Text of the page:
Arts group’s name a misnomer


WHEN Europeans came to colonise Africa, they realised that unquestioned submission to the will of the white settlers by the indigenes would be difficult as long as they remained united.
And the best unifying cord of any people is their culture.
This, therefore, had to be broken.
We have to give the devil his due.
Colonialists had done their homework well in advance and it was not by accident that the education and religion they introduced were structured to achieve just that.
A certain Lord Macaulay on February 2 1835 aptly spelt out the whiteman’s colonial strategy to the British Parliament.
He said it was impossible to steer colonial subjects into submission: ‘…unless we break the very backbone of this nation, which is spiritual and cultural heritage and therefore, I propose we replace her old and ancient education system, her culture, for if Africans think that all that is foreign and English is good and greater than their own, they will lose their self-esteem, their native culture and they will become what we want them, a truly dominated nation’.
Thirty-five years after black majority rule, we might have thought by now we would have reversed the destruction process started by our erstwhile colonisers.
Colonialists have a bag full of tricks.
This time they are using our own brothers and sisters as proxies.
Instead of outright desk education and Bible verses, they have turned to arts.
That is why we have Magamba Network, an outgrowth of House of Hunger Poetry Slam, that is used as an instrument to spread the so-called ‘urban culture’.
This has turned out to be a destructive haven preparing children for social ills like violence, immorality and homosexuality.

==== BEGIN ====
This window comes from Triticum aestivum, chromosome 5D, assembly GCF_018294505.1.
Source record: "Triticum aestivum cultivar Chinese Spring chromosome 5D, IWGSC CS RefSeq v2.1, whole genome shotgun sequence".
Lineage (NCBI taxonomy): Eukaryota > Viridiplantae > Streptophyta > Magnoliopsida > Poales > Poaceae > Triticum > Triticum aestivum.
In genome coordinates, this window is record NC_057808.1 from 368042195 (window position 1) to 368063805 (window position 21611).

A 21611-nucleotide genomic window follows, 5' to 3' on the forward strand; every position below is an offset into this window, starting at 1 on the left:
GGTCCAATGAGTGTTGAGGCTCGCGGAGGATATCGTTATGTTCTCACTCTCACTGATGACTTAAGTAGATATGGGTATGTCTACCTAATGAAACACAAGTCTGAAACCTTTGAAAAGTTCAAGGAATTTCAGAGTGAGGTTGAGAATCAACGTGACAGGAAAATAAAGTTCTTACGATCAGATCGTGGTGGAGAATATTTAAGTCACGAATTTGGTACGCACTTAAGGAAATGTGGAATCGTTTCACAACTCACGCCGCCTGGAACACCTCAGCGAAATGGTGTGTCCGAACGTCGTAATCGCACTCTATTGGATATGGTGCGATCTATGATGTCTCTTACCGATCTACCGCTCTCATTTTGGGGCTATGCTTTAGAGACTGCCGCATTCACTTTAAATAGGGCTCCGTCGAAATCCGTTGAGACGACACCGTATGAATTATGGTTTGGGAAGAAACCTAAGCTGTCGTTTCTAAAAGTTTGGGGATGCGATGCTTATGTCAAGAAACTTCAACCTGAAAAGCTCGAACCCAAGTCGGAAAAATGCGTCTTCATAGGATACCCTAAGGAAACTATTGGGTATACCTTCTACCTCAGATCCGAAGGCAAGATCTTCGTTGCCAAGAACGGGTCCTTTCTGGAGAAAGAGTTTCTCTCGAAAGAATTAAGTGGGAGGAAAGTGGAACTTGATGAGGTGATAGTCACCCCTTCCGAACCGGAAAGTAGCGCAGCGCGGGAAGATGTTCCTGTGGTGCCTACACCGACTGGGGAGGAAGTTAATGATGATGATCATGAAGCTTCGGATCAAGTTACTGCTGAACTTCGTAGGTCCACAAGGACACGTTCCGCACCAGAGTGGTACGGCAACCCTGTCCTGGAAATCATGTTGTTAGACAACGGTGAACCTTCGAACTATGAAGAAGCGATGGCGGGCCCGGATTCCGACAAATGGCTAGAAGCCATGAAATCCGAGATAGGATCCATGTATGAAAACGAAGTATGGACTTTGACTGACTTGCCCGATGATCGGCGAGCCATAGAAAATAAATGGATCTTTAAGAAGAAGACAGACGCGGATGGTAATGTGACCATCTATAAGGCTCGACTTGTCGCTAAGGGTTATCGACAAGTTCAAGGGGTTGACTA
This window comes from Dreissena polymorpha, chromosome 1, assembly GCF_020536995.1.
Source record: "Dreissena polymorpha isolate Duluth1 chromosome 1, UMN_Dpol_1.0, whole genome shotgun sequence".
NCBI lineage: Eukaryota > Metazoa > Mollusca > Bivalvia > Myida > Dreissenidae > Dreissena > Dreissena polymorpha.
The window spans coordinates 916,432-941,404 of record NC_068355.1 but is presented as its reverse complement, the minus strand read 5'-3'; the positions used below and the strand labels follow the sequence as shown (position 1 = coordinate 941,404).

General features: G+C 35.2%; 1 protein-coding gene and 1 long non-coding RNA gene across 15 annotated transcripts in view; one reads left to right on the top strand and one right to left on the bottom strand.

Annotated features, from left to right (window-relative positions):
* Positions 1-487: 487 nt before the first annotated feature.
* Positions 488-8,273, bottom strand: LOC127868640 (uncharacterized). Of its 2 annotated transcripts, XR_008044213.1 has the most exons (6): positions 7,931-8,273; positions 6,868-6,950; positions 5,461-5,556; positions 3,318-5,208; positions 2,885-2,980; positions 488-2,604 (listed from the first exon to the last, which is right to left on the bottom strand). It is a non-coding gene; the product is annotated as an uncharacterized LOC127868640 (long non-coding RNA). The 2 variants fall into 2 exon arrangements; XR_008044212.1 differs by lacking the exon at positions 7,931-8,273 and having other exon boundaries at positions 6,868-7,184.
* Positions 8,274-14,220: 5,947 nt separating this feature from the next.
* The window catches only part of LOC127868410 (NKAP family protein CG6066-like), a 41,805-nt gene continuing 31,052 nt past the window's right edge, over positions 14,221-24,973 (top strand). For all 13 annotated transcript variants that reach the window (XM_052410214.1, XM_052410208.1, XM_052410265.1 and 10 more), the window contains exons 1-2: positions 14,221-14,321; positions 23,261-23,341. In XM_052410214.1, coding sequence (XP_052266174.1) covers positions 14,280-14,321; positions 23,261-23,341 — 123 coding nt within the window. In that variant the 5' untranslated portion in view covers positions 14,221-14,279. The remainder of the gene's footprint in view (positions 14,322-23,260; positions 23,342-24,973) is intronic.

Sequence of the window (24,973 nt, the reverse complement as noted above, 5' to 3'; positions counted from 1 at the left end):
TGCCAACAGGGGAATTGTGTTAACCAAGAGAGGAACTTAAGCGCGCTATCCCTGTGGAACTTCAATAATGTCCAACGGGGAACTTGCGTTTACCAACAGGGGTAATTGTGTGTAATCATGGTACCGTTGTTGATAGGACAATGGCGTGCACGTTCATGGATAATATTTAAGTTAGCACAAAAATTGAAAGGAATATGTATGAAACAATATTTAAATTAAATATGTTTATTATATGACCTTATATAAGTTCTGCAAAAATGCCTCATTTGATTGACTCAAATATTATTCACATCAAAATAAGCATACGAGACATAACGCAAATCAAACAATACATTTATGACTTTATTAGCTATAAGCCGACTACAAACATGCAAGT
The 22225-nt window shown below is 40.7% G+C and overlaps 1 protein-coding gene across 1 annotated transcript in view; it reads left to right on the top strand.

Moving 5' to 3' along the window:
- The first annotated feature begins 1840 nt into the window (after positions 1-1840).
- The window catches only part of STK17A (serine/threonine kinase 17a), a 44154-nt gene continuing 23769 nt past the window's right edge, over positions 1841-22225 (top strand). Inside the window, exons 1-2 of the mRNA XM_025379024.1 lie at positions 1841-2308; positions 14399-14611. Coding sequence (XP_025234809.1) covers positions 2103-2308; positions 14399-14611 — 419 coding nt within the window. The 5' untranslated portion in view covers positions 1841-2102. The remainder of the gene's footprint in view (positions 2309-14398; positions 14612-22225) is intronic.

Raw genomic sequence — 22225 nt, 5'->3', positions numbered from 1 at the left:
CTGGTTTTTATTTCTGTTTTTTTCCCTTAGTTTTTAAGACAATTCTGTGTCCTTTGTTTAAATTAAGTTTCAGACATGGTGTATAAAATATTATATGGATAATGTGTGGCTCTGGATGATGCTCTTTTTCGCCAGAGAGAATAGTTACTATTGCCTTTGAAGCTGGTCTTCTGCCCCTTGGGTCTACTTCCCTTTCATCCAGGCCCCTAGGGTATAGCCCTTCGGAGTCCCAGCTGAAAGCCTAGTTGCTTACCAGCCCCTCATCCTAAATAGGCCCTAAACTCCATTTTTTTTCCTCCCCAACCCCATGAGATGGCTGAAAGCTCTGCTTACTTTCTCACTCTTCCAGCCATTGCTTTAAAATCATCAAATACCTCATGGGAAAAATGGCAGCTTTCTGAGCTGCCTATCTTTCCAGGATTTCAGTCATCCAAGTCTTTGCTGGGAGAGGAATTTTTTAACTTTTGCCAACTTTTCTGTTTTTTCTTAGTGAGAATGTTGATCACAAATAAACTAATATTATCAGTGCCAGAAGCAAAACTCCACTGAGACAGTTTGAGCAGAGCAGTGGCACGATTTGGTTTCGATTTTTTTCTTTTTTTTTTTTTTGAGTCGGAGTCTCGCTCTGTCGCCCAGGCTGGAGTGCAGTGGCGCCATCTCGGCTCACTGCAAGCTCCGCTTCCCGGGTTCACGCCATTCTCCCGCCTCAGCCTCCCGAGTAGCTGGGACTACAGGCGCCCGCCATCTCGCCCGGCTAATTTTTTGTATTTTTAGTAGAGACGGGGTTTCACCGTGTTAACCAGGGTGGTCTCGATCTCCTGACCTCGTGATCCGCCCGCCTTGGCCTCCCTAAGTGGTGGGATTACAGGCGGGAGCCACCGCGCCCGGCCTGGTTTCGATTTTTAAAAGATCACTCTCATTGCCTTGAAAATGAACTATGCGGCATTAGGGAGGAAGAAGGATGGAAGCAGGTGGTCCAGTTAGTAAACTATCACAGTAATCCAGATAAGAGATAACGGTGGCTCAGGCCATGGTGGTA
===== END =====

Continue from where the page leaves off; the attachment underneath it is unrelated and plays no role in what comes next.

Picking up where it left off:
What makes their project border on criminality is that they target youths through music, poetry and TV series to accept what is culturally abominable to us.
To preach about rights, when those rights mean women marrying women and men marrying men, is totally unacceptable in our culture.
Magamba Network must know that.
The lyrics in their banned album, House of Hunger, demonstrate the kind of violent culture this group wants to infuse into our youth.
All these are part of the so-called ‘urban culture’ being promoted by Magamba Trust.
And obviously, come election day, Fatso and his associates hope the youth will vote against anybody not toeing their wicked line.
There might be a temptation to accept a plea of ignorance from this arts group.
Not with this lot.
They definitely know what they are doing and are able to discern right from wrong.
Just have a look at their names.
‘Magamba’ implies they know the role played by our freedom fighters in liberating ourselves from colonial rule so that we could halt the erosion of our culture, among other evils.
Stage names like Fatso, Godobori, Outspoken, Madzitateguru, Mono and So Profound sound more like noms de guerre of liberation fighters.
Obviously, Magamba Network, led by a descendent of racist Rhodies, knows the intrinsic value attached to names. Even Sam Munro, who is kith and kin of racist Rhodies, knows he is a lost cause.
So he gives himself an African name Farai, shortened to Fatso.
That’s how the Greeks deceived the Trojans.
They presented the Trojans with a gift for their gods, just like the pleasant names used by this group.
And yet behind those names are poems, songs and TV series meant to destroy the cultural fabric of the African youth.
With the Greeks, inside the Trojan Horse were Greek soldiers ready to open the gates to let in their mates who then defeated Troy.
Our Zimbabwean youth are targeted and must therefore be on guard.
Magamba Network, and those of its ilk, might try to acculturate youth to their so-called urban culture, hoping on voting day they would go for what is culturally unacceptable.
These agents of change are bound to fail.
Lord Macaulay might have to turn in his grave when he realises it is not that easy for British colonialism to truly dominate Zimbabwe.


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